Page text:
The flow of the TI BASIC version is below to demonstrate operation.  It starts with quick house-cleaning and check the detection type wanted:  Clear J, the return variable, and see if the player number is negative which indicates to only scan the joysticks.
    UserInput: J=0 IF P<0 THEN JoyStickInput
    If the keyboard is to be scanned, scan the unit number of the current player.  Jump to scanning the joystick if no key is pressed.  If a key is pressed, then decode for a valid value from K$(0).  If valid, return to the calling program, otherwise we know a key not joystick-related is pressed so it needs to be checked against standard keyboard scan unit 3 and K$(1) (the jump to KeyScan.)  This introduces a bit of a race condition here, as it is possible the user can press a key and get caught by the split-keyboard scan but release it before the standard scan.
    CALL KEY(P,K,S) IF S THEN UnitKeyPress ELSE JoyStickInput UnitKeyPress: J=POS(K$(0),CHR$(K),1) IF J=0 THEN KeyScan RETURN
    At this point since no split keyboard unit has been pressed, or P is negative, then the joysticks are scanned.  CALL JOYST (User's Reference Guide page II-90, TI Extended BASIC manual page 109,) returns two values in the set {-4,0,4}.  This check is logically (X OR Y), meaning if the joystick is pressed in any direction.  As this routine is only concerned about cardinal directions, the mathematical result of X+Y also has the logical benefit of ignoring two of the four ordinal directions to be filtered in the next check.
    JoyStickInput: CALL JOYST(ABS(P),X,Y) IF X+Y THEN JoyPress
    If no joystick press is detected, fall through to CALL KEY keyboard scan unit 3, validated against K$(1).
    KeyScan: CALL KEY(3,K,S) IF S THEN KeyPress ELSE ExitInput KeyPress: J=4+POS(K$(1),CHR$(K),1) // Change to J=5+... to skip a fire-button alternative key, // but note Q and Y will still be detected as fire buttons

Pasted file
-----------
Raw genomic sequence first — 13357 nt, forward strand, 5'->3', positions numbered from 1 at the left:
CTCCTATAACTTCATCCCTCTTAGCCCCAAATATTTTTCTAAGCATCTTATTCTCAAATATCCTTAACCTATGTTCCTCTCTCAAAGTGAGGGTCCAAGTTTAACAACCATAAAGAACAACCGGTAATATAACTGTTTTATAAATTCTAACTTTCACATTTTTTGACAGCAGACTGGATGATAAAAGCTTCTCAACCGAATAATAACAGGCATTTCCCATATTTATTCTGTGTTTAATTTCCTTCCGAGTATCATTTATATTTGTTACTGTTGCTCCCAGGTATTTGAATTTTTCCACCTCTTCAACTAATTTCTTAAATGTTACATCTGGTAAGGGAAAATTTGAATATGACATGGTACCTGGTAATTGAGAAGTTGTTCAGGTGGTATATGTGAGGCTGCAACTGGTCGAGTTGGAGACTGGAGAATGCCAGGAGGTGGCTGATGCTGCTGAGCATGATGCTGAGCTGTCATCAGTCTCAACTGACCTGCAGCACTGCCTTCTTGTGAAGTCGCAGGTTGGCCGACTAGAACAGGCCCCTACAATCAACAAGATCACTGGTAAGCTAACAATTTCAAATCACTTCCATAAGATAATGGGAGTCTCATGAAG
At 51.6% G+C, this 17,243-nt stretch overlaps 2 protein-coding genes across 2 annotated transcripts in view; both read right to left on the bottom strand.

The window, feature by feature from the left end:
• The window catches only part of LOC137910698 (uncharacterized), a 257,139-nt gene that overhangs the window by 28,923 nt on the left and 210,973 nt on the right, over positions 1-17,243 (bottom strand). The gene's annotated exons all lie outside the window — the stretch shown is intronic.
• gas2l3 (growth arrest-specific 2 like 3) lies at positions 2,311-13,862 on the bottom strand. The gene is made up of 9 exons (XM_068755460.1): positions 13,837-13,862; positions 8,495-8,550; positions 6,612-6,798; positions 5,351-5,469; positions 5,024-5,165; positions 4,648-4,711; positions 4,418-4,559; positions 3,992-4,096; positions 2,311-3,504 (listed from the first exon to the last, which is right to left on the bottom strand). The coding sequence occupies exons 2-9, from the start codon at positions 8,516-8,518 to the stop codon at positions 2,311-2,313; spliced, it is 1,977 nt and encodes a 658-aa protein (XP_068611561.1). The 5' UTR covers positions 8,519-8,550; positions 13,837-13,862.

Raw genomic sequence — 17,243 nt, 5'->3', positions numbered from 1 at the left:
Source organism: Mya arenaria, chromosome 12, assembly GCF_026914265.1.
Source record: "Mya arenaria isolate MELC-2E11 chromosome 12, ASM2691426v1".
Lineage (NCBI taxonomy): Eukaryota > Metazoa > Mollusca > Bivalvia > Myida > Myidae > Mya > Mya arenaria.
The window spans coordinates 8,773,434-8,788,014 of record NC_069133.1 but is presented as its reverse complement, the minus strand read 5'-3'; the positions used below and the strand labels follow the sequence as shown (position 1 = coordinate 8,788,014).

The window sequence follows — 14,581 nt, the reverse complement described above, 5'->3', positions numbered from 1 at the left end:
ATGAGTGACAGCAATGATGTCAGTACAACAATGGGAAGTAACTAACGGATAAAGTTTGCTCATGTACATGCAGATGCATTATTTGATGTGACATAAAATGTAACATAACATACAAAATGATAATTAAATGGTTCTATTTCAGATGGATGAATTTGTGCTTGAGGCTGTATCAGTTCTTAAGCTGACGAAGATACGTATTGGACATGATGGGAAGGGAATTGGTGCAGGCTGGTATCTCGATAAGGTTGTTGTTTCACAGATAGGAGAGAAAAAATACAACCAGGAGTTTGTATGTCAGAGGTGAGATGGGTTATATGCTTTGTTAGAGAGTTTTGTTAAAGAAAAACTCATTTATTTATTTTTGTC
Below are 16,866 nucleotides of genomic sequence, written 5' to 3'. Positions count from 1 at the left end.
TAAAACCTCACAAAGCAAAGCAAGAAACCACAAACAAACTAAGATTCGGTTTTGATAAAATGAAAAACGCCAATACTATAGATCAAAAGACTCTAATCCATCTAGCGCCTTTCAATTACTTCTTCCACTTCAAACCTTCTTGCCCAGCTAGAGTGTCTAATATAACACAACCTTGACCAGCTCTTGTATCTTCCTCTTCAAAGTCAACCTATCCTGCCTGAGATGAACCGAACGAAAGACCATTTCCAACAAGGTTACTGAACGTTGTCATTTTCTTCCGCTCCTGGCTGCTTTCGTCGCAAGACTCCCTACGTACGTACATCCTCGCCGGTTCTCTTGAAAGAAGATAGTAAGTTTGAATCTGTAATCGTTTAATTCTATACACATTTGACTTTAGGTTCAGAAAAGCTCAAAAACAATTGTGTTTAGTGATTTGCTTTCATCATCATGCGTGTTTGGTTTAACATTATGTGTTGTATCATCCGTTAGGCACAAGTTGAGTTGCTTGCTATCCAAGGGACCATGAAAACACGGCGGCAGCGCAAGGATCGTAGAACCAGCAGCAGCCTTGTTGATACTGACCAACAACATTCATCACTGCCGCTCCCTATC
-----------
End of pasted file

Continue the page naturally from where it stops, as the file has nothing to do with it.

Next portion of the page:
Next is the main exit and return for the input routine.  At this point J should contain a valid key-press validated against K$().  Anything else is rejected.
    DecodeJoySt: J=J*-(J>4) // Change to (J>5) to skip alternate fire key-press (Q,Y still detected as fire) ExitInput: RETURN
    The last bit of decoding eliminates the remaining ordinal joystick directions using X*Y (X AND Y in Extended Basic) which were not filtered previously by X+Y.  Logically, (X*Y) is (X AND Y), which means this detection is rejected if a the joystick is pressed in both an X and Y direction.  The second part now turns X{-4,4} or Y{-4,4} into the values {0..4} corresponding to none (which should never make it here to be detected,) left, right, down, and up, by way of a somewhat convoluted formula (likely the cause of the slower response to joystick than the keyboard) which produces the below value table for the valid values of X and Y.  The routine then returns from here.

     X  Y  J
    -- -- --
    -4  0  1
     0 -4  3
     0  0  0
     0  4  4
     4  0  2
    JoyPress: IF X*Y THEN DecodeJoySt J=ABS(((SGN(X)+3)/2)*SGN(X))+(ABS(((SGN(Y)+3)/2)*SGN(Y))-2*(Y<>0)) RETURN  
    Notes on UserInput subroutine variable usage:
    Requires: P, K$(0), K$(1) as described above Uses: X, Y, K, S Returns: J Obviously these variables can be changed as seen fit.  For additionally sorcery, K will contain the key code of the last key detection.